Bram Stoker was an Irish author best known today for his 1897 Gothic horror novel Dracula.
Born in Dublin, he became a theatre critic for the Dublin Evening Mail whilst also working for the Irish Civil Service. In December 1876 Stoker gave a favourable review of a performance of Shakespeare’s Hamlet by Henry Irving, one of the greatest actors of the age. Irving invited Stoker for dinner and they became friends. Stoker subsequently moved to London to become Irving’s personal assistant and business manager at the Lyceum Theatre which Irving owned, a role that continued until Irving’s death 27 years later.
Stoker and Irving visited Bristol numerous times when Irving performed at The Prince’s Theatre in Park Row. Opened in 1867 and originally called ‘The New Theatre Royal’, it was Bristol’s top touring theatre until destroyed in a wartime air raid in 1940. Today there are two apartment blocks on the site, one named Irving House.
Stoker and Irving regularly stayed at The Clifton Down Hotel, a byword for Victorian luxury on Sion Place (now Bridge House apartments). They also often visited Irving’s widowed father and aunts who lived at 9 Ashley Road, Stoke’s Croft.
Stoker began researching and writing notes for Dracula in 1890 and his close and intense male friendships and the homoerotic aspects of the novel has led to the widely held belief that Stoker was a self-repressed homosexual who used his writing as an outlet for his sexual frustration. It is said that he began to write Dracula in a state of self-loathing only weeks after Oscar Wilde’s trial and conviction for gross indecency in 1895, possibly inspired by the terrible press coverage. Stoker’s marriage in 1898 to celebrated Irish beauty Florence Balcombe was more or less sexless and produced an only son.
It is believed Irving was Stoker’s real life inspiration for the eponymous vampire Count. Dracula’s mannerisms and sweeping gestures are similar to Irving who was over six foot tall, slim with a long face and sardonic presence which fascinated and intimidated those around him. There are also several physical similarities between Irving and Dracula: an aquiline face, hollow cheeks, thin lips, pallor and vitality. Many believe that Irving was in fact the love of Stoker’s life, but sadly his devotion was unrequited. When Stoker gave Irving a stage version of Dracula to read, hoping he would play the title role, Irving’s response on reading it was one word: “dreadful”.
Much has been written about the homoerotic and sexual aspects of the novel. When the hero, Jonathan Harker, is surrounded by predatory vampire brides who are keen to sink their teeth into him as much as satisfy their sexual lust, Dracula dismisses them with the command “This man belongs to me!”. In his first outline of the book in March 1890 Stoker had written “This man belongs to me, I want him!”. Dr Van Helsing says to Arthur Holmwood “I have grown to love you – yes, my dear boy, to love you”.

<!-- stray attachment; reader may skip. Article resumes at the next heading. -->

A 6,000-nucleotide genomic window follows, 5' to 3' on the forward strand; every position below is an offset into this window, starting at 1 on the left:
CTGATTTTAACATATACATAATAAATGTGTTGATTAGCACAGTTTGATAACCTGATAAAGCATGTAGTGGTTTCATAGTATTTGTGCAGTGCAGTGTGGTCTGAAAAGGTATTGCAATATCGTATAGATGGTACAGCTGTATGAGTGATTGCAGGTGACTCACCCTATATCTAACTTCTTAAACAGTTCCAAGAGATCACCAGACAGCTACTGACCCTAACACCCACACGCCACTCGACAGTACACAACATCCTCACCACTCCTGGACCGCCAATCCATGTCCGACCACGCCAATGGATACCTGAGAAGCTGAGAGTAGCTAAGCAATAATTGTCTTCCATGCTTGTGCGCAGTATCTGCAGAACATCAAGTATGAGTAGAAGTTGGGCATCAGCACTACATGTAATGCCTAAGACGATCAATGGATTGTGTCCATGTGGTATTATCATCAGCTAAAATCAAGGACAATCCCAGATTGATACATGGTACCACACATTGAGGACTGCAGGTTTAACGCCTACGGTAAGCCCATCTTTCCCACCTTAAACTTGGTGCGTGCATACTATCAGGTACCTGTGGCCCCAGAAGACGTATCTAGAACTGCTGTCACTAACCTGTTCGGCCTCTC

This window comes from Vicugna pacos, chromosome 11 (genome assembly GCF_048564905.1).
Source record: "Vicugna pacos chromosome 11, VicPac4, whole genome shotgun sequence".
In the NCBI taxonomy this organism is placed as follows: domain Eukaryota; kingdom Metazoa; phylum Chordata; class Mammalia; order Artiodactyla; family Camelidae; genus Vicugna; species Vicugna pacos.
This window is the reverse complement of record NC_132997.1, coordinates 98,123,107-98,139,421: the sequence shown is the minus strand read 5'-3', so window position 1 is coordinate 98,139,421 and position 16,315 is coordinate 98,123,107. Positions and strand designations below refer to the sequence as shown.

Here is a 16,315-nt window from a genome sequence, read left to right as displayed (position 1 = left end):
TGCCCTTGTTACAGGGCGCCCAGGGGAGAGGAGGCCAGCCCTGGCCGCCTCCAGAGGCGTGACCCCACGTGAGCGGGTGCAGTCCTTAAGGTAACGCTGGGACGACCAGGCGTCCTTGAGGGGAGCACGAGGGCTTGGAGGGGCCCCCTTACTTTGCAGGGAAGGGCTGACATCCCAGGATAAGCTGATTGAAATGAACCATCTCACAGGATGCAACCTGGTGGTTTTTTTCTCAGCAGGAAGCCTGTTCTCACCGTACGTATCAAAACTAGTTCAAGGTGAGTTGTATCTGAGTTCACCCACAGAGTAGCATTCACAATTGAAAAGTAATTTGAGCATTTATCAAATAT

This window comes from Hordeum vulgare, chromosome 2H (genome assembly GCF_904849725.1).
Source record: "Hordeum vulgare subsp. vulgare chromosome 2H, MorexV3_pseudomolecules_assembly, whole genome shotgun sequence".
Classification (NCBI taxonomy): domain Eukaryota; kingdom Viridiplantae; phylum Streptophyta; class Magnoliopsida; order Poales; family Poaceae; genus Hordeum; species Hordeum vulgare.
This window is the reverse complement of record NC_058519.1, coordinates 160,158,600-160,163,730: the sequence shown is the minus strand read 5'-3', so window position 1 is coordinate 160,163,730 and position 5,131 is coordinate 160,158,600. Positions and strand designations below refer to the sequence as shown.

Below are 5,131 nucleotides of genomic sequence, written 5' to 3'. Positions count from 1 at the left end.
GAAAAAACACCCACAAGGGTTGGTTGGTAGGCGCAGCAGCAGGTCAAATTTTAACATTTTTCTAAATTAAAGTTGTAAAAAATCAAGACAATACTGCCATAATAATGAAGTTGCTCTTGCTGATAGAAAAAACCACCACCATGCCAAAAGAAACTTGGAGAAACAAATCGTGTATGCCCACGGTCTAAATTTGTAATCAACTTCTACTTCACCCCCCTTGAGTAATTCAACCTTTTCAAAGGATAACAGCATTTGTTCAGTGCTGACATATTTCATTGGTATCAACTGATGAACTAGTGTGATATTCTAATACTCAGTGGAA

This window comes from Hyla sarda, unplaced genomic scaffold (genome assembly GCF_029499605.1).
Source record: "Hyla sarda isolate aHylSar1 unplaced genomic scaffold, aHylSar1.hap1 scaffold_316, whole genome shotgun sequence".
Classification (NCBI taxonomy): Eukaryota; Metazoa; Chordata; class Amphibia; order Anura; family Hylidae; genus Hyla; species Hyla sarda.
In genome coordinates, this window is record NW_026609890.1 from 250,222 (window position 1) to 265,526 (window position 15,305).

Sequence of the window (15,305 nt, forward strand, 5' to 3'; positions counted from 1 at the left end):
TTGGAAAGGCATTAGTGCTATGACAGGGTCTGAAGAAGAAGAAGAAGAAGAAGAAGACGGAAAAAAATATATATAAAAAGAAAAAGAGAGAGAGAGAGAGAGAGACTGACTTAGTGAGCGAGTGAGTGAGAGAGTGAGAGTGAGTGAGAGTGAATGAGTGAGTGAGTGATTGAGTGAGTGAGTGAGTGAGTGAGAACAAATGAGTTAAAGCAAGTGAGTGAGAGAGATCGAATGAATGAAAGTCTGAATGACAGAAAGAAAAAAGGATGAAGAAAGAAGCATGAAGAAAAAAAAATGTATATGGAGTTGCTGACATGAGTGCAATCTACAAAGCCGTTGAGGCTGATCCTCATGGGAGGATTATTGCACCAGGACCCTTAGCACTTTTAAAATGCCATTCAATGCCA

At the age of 24 Bram Stoker had written a letter of admiration and adoration to his literary idol, American poet Walt Whitman who was then 55. Stoker had fallen under Whitman’s spell after reading his 1855 collection of poems Leaves of Grass which had been described as obscene for its overt sexuality.
What Stoker wrote to Whitman had “all the breathless intensity of a love letter” but he did not send it. Four years later, on Valentine’s Day 1876 he wrote a second letter which he did post enclosing his original letter. He began the 1872 letter:
“If you are the man I take you to be, you will like to get this letter…. How sweet a thing it is for a strong, healthy man with a woman’s eye and a child’s wishes to feel he can speak to a man who can be, if he wishes, father and brother and wife to his soul.”
He ends with the words “I thank you for all the love and sympathy you have given me in common with my kind.” It is not hard to wonder what Stoker meant by “my kind”.
The rich homoerotic overtones of Leaves of Grass are similar to Dracula which reverberates with echoes of similar themes. Three weeks later (which means immediately by transatlantic mail standards of the time) Whitman replied “My dear young man….you did so well to write to me so unconventionally, so fresh, so manly and affectionately too.” The two were eventually to meet when Stoker and Irving were on a theatrical tour of America in 1884.
Stoker and Irving’s last visit to Bristol was in June 1904 for a grand luncheon party held in honour of Irving at the Royal Hotel, College Green. Bram Stoker also accompanied Irving in February 1905 when Irving unveiled a memorial plaque to 18th century actor James Quin at 4 Pierrepont Street, Bath, followed by a luncheon at The Guildhall.
Sir Henry Irving died in 1905. His last words to Stoker were “Take care of yourself old chap. Good night. God bless you”. Despite their long association Irving left Stoker nothing in his will.
Stoker published a memoir of his years with Irving in 1906 and outlived him by seven years, dying in 1912. Friend and novelist Hall Caine wrote of the relationship between Stoker and Irving that, on Stoker’s part at least, it was “the strongest love that man may feel for man”.
This is an edited version of an article by Jonathan Rowe, 2021